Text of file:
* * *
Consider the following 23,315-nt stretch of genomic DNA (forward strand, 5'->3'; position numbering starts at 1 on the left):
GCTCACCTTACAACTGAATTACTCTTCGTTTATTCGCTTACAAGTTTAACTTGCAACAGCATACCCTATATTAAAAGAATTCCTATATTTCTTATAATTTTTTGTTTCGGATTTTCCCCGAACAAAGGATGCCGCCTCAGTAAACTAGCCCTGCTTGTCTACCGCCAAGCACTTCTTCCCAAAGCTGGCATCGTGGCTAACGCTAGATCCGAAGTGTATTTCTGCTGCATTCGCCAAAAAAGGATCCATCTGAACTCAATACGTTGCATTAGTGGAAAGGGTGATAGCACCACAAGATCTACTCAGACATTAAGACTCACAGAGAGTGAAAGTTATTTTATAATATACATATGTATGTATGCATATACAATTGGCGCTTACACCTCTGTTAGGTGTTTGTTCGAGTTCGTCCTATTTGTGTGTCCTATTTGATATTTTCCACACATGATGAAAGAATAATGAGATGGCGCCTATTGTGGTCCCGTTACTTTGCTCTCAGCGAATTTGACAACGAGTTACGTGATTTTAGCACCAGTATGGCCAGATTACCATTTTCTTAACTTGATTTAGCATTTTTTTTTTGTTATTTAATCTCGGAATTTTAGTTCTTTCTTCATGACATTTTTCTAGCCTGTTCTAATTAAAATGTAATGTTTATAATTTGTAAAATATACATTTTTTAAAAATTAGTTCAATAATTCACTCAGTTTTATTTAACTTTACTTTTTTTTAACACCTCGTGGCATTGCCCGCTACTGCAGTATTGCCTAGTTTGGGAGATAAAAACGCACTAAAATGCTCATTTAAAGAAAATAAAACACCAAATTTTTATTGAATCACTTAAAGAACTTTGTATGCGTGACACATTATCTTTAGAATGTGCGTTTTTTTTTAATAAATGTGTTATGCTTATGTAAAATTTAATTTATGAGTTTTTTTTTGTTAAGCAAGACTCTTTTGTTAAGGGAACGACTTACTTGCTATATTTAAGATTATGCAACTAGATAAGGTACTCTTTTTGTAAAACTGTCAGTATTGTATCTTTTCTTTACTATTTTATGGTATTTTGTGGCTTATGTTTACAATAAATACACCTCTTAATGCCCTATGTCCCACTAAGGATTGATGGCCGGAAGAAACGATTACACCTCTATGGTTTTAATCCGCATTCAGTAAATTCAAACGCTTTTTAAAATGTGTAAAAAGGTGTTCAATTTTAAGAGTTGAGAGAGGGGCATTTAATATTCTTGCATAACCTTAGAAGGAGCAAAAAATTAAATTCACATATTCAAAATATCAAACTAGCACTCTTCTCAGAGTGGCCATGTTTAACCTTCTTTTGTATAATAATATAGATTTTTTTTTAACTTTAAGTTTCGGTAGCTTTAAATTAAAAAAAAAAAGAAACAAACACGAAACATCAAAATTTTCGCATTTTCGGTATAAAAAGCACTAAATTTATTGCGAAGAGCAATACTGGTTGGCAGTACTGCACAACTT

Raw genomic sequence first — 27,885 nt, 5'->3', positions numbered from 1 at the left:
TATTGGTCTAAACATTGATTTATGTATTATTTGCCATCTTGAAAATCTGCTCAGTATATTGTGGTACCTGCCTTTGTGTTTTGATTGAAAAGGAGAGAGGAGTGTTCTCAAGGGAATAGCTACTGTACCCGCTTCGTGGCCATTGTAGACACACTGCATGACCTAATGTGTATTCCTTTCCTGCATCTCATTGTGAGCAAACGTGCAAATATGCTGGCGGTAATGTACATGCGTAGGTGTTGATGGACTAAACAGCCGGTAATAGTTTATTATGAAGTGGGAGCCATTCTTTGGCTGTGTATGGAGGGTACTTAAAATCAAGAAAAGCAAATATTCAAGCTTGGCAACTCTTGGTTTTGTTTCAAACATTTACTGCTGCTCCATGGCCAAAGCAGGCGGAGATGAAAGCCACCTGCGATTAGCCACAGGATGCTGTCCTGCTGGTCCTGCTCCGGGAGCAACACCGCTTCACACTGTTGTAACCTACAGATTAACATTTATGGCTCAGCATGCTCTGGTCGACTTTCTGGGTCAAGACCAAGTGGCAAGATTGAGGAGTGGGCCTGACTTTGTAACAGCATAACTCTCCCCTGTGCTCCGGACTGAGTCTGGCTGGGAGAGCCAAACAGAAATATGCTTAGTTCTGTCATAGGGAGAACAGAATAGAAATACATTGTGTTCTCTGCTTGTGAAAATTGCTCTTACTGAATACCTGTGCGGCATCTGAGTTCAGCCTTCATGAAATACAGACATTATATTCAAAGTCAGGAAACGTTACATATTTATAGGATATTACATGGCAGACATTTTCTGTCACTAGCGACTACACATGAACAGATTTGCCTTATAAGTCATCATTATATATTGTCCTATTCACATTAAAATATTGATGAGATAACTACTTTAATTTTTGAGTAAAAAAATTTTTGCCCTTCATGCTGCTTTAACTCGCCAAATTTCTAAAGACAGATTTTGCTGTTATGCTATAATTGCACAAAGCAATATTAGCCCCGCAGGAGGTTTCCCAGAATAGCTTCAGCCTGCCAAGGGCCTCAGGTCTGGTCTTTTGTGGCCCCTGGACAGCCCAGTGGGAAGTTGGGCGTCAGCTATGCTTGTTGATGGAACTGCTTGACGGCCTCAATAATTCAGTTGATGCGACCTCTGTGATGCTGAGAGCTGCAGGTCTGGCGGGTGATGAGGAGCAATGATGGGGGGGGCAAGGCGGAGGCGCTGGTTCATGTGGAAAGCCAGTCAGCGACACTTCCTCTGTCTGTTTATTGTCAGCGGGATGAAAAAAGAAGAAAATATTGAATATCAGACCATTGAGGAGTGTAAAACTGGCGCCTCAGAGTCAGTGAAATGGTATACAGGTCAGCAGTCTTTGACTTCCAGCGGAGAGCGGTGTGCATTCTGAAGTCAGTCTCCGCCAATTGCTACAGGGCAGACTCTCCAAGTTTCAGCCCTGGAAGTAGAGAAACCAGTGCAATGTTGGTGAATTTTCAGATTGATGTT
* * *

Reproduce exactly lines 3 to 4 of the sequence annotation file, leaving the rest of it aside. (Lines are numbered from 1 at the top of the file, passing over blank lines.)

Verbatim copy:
Raw genomic sequence first — 27,885 nt, 5'->3', positions numbered from 1 at the left:
TATTGGTCTAAACATTGATTTATGTATTATTTGCCATCTTGAAAATCTGCTCAGTATATTGTGGTACCTGCCTTTGTGTTTTGATTGAAAAGGAGAGAGGAGTGTTCTCAAGGGAATAGCTACTGTACCCGCTTCGTGGCCATTGTAGACACACTGCATGACCTAATGTGTATTCCTTTCCTGCATCTCATTGTGAGCAAACGTGCAAATATGCTGGCGGTAATGTACATGCGTAGGTGTTGATGGACTAAACAGCCGGTAATAGTTTATTATGAAGTGGGAGCCATTCTTTGGCTGTGTATGGAGGGTACTTAAAATCAAGAAAAGCAAATATTCAAGCTTGGCAACTCTTGGTTTTGTTTCAAACATTTACTGCTGCTCCATGGCCAAAGCAGGCGGAGATGAAAGCCACCTGCGATTAGCCACAGGATGCTGTCCTGCTGGTCCTGCTCCGGGAGCAACACCGCTTCACACTGTTGTAACCTACAGATTAACATTTATGGCTCAGCATGCTCTGGTCGACTTTCTGGGTCAAGACCAAGTGGCAAGATTGAGGAGTGGGCCTGACTTTGTAACAGCATAACTCTCCCCTGTGCTCCGGACTGAGTCTGGCTGGGAGAGCCAAACAGAAATATGCTTAGTTCTGTCATAGGGAGAACAGAATAGAAATACATTGTGTTCTCTGCTTGTGAAAATTGCTCTTACTGAATACCTGTGCGGCATCTGAGTTCAGCCTTCATGAAATACAGACATTATATTCAAAGTCAGGAAACGTTACATATTTATAGGATATTACATGGCAGACATTTTCTGTCACTAGCGACTACACATGAACAGATTTGCCTTATAAGTCATCATTATATATTGTCCTATTCACATTAAAATATTGATGAGATAACTACTTTAATTTTTGAGTAAAAAAATTTTTGCCCTTCATGCTGCTTTAACTCGCCAAATTTCTAAAGACAGATTTTGCTGTTATGCTATAATTGCACAAAGCAATATTAGCCCCGCAGGAGGTTTCCCAGAATAGCTTCAGCCTGCCAAGGGCCTCAGGTCTGGTCTTTTGTGGCCCCTGGACAGCCCAGTGGGAAGTTGGGCGTCAGCTATGCTTGTTGATGGAACTGCTTGACGGCCTCAATAATTCAGTTGATGCGACCTCTGTGATGCTGAGAGCTGCAGGTCTGGCGGGTGATGAGGAGCAATGATGGGGGGGGCAAGGCGGAGGCGCTGGTTCATGTGGAAAGCCAGTCAGCGACACTTCCTCTGTCTGTTTATTGTCAGCGGGATGAAAAAAGAAGAAAATATTGAATATCAGACCATTGAGGAGTGTAAAACTGGCGCCTCAGAGTCAGTGAAATGGTATACAGGTCAGCAGTCTTTGACTTCCAGCGGAGAGCGGTGTGCATTCTGAAGTCAGTCTCCGCCAATTGCTACAGGGCAGACTCTCCAAGTTTCAGCCCTGGAAGTAGAGAAACCAGTGCAATGTTGGTGAATTTTCAGATTGATGTT